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Blood. 2017 Jun 8;129(23):3111-3120. doi: 10.1182/blood-2017-01-760462. Epub 2017 Apr 4.

Molecular convergence in ex vivo models of Diamond-Blackfan anemia.

Author information

1
Genetics and Molecular Biology Branch, National Human Genome Research Institute (NHGRI), National Institutes of Health, Bethesda, MD.
2
Arkansas Children's Research Institute, Little Rock, AR.
3
Winthrop P. Rockefeller Cancer Institute, University of Arkansas for Medical Sciences, Little Rock, AR.
4
Feinstein Institute for Medical Research, Manhasset, NY.
5
Division of Hematology/Oncology and Stem Cell Transplantation, Cohen Children's Medical Center, New Hyde Park, NY.
6
Hofstra Northwell School of Medicine, Hempstead, NY.
7
NHGRI Microarray Core, National Institutes of Health, Bethesda, MD.
8
New York Blood Center, New York, NY; and.
9
Department of Biochemistry and Molecular Genetics, University of Louisville, Louisville, KY.

Abstract

Diamond-Blackfan anemia (DBA) is a congenital bone marrow failure syndrome characterized by erythroid hypoplasia, usually without perturbation of other hematopoietic lineages. Approximately 65% of DBA patients with autosomal dominant inheritance have heterozygous mutations or deletions in ribosomal protein (RP) genes while <1% of patients with X-linked inheritance have been identified with mutations in the transcription factor GATA1 Erythroid cells from patients with DBA have not been well characterized, and the mechanisms underlying the erythroid specific effects of either RP or GATA1 associated DBA remain unclear. We have developed an ex vivo culture system to expand peripheral blood CD34+ progenitor cells from patients with DBA and differentiate them into erythroid cells. Cells from patients with RP or GATA1 mutations showed decreased proliferation and delayed erythroid differentiation in comparison with controls. RNA transcript analyses of erythroid cells from controls and patients with RP or GATA1 mutations showed distinctive differences, with upregulation of heme biosynthesis genes prominently in RP-mediated DBA and failure to upregulate components of the translational apparatus in GATA1-mediated DBA. Our data show that dysregulation of translation is a common feature of DBA caused by both RP and GATA1 mutations. This trial was registered at www.clinicaltrials.gov as #NCT00106015.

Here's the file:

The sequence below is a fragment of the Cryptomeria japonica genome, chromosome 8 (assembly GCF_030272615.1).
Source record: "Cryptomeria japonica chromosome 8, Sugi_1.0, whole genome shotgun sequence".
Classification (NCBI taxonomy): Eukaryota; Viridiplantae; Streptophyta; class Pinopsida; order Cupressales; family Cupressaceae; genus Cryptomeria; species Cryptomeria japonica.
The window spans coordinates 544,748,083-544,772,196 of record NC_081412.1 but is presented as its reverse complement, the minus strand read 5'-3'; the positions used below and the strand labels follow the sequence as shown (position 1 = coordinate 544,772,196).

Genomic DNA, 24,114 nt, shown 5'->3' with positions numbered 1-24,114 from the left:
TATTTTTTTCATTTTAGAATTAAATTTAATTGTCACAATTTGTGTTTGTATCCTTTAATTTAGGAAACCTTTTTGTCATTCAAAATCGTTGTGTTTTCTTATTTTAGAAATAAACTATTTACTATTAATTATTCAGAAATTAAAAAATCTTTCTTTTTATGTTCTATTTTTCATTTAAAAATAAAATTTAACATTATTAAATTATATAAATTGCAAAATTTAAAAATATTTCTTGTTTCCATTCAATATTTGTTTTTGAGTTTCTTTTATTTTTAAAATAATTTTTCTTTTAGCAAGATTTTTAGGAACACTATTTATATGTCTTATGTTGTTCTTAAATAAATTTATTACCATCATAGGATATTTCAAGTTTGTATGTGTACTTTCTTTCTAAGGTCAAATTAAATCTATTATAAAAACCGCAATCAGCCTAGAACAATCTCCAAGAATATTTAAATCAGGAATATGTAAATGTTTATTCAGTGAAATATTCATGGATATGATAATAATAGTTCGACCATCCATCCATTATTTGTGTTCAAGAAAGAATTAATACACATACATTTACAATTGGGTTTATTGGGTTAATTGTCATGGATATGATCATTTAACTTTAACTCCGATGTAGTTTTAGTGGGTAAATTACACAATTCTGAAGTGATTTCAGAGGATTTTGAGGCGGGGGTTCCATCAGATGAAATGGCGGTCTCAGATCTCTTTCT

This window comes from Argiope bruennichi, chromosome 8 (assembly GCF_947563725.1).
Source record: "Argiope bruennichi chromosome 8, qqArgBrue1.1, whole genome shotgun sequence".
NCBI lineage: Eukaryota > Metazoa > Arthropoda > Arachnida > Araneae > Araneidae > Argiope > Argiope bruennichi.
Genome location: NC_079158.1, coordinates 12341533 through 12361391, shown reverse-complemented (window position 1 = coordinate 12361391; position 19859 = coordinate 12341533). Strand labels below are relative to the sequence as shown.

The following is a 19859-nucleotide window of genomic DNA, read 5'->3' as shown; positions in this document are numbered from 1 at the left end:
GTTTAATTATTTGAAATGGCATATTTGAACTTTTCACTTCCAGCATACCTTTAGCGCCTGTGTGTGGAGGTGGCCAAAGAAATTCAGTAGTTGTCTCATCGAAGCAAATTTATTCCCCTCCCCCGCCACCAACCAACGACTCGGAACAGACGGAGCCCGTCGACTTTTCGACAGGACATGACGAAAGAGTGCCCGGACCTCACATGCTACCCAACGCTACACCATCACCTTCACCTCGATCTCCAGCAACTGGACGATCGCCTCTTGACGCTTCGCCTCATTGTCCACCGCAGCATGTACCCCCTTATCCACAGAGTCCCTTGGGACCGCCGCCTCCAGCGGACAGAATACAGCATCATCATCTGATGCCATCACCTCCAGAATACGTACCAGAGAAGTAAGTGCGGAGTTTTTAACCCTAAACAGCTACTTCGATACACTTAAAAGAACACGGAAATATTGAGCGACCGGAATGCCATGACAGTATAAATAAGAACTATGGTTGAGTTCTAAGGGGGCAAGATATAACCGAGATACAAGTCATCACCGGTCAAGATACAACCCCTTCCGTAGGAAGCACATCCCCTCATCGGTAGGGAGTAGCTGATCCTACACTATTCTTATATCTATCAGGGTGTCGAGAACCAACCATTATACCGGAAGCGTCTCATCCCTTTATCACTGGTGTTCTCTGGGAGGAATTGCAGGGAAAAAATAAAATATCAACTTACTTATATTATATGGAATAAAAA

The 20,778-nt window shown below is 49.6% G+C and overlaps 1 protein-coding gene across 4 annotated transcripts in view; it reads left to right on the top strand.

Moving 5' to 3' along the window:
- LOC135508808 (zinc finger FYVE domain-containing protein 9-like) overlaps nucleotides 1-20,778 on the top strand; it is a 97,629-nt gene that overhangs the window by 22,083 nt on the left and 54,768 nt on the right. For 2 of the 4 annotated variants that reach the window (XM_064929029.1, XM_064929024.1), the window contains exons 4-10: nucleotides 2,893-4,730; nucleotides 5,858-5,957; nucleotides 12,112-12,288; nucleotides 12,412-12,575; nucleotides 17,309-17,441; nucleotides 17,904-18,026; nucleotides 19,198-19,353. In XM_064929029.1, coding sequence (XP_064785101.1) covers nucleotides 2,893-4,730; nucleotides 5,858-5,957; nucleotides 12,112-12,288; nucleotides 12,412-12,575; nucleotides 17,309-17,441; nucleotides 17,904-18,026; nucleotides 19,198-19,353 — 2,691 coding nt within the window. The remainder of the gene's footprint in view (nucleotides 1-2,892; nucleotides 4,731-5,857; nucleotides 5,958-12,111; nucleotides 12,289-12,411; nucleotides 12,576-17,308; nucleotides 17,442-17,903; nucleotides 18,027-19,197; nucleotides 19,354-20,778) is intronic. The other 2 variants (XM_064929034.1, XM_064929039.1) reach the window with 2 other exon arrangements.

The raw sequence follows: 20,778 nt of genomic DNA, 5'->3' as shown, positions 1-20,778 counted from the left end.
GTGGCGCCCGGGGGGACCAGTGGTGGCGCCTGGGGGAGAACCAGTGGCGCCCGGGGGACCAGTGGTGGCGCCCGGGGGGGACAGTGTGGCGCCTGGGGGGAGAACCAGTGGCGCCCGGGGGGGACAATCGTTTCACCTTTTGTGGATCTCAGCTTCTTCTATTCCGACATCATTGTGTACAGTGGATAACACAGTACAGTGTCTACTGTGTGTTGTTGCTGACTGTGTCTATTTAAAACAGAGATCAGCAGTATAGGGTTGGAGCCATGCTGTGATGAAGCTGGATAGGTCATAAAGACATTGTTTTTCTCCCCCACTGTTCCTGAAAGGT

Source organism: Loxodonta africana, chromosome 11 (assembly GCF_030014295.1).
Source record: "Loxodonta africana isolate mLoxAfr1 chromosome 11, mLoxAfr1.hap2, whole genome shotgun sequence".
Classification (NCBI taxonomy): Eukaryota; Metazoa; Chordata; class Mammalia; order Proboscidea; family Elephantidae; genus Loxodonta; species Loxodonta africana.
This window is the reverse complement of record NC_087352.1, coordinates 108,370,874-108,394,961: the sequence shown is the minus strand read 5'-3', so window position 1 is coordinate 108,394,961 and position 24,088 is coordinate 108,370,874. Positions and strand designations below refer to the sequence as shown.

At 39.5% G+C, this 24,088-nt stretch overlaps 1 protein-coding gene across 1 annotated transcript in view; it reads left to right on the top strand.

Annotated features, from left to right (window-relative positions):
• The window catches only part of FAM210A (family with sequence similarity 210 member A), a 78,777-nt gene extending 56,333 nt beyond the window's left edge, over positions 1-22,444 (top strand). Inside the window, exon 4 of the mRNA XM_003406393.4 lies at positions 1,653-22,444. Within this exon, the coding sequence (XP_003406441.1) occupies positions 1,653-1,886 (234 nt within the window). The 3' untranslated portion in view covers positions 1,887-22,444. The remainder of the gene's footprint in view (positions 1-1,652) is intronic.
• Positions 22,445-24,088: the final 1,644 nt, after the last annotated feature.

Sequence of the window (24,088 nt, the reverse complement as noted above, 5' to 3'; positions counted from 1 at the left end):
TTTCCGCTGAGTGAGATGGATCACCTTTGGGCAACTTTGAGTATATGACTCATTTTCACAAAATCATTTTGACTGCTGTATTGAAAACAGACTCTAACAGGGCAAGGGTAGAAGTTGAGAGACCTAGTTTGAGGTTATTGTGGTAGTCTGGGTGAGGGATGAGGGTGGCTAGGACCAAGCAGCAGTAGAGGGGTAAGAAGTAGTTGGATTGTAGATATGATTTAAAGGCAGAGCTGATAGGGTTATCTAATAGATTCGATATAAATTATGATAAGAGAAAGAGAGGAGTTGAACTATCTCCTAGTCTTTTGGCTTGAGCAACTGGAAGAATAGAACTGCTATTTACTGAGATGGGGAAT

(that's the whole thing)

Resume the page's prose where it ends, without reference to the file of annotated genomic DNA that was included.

PMID:
28377399
PMCID:
PMC5465839
DOI:
10.1182/blood-2017-01-760462
[Indexed for MEDLINE]
Free PMC Article

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